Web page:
By Rina Chandran
The basin of India’s sacred river is home to about a quarter of the country’s 1.3 billion population and contains 40 percent of the total replenishable groundwater resources.
“India is the largest consumer of groundwater in the world, but it is getting harder to recharge the aquifers,” said Anthony Acciavatti, an adjunct assistant professor at Columbia University in New York City.
“The pollution of the river water is tied to the growth of urban centers, as well as the ubiquity of tubewells, which are unregulated,” he said on a recent visit to Mumbai.
Worshipped by a billion Hindus and a water source for 400 million, the 2,525 km-long (1,570 miles) “Mother Ganga” runs from the Gangotri glacier in the Himalayas through northern and eastern India and Bangladesh before emptying into the Bay of Bengal.
Thousands of Indians take a holy dip in the Ganges every day; less than a quarter of an estimated 4,800 million liters of sewage that flow daily into the river is treated.
In addition, about 15 million tubewells in the Ganga basin suck up water indiscriminately and exacerbate loss of more accessible groundwater.
In the countryside, groundwater shortages have been attributed to government policies such as free electricity for irrigation, credit for digging wells and buying pumping equipment, as well as heavily subsidized diesel fuel for pumps.
But tubewells dug by wealthier city residents are also adding to the problem.
“Tubewells and hand pumps are the primary way in which groundwater is consumed, and not just by farmers, but also in urban centers,” said Acciavatti.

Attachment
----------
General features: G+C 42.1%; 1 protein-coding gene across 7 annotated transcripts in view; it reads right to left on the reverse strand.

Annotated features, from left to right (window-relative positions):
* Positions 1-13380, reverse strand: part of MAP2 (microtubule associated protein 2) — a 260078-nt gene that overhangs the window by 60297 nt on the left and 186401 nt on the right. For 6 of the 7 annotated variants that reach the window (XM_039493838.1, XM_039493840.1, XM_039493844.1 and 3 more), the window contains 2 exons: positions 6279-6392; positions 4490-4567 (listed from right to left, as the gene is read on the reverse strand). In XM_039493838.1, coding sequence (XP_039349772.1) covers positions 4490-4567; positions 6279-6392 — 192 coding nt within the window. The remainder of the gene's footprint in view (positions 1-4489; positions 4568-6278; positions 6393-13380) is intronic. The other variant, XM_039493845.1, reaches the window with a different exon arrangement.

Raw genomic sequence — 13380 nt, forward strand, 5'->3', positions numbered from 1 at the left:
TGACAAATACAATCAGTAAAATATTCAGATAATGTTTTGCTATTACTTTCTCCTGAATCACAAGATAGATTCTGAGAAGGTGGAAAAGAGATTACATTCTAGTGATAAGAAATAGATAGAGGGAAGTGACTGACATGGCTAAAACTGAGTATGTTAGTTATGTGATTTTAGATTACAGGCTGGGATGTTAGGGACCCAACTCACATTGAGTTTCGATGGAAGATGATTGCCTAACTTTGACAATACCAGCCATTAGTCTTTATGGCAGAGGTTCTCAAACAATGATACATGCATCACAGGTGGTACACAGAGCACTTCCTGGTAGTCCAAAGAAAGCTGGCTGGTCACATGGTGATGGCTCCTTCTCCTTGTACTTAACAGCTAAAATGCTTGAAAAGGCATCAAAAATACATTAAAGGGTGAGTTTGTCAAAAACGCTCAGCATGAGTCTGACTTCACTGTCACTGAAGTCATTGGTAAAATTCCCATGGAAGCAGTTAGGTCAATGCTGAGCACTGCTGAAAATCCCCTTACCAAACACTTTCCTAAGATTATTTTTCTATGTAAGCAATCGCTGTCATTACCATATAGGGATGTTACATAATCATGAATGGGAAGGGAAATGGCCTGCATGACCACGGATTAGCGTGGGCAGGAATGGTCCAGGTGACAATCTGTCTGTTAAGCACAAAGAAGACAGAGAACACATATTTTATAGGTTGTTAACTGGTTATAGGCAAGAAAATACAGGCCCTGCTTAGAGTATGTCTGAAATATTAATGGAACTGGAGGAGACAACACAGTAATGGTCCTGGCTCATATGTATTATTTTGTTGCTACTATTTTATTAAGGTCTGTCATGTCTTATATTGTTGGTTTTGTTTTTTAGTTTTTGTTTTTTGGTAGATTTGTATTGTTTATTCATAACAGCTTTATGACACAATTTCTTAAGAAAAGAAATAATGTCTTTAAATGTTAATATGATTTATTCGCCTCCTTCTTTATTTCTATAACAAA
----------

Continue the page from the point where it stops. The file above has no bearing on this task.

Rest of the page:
“You can’t ban them, but you can regulate their depth and intensity to mitigate their impact,” he said.
Rising temperatures across India have dried up rivers and ponds, and forced millions to migrate in search of food and jobs.
At the same time, floods are also a threat during the annual monsoon rains, with this year’s floods affecting more than 16 million in South Asia.
The Ganga basin is one of the most densely populated river basins in the world. People have “learned to incorporate the capriciousness of the river into their lives”, said Acciavatti, who came to India in 2004 to map the Ganges.
Over a decade, he mapped the river on foot, by car and by boat with tens of thousands of photographs, sketches and journal entries, before the advent of drone photography and Google Maps.
Earlier this year, an Indian court declared the Ganges and Yamuna rivers living entities, giving them the same legal rights as human beings, in a move to help conserve them.
But a $3 billion plan to clean the Ganges is behind schedule, with much of the money unspent.
Access to river water must not merely depend on wealth.
“In the basin, you can tell which are the homes with tubewells – they are more than three storeys tall,” he said.
“They are obviously doing more damage than someone with just a hand pump.”
Reporting by Rina Chandran @rinachandran, Editing by Ros Russell. Please credit the Thomson Reuters Foundation, the charitable arm of Thomson Reuters, that covers humanitarian news, women’s rights, trafficking, property rights, climate change and resilience.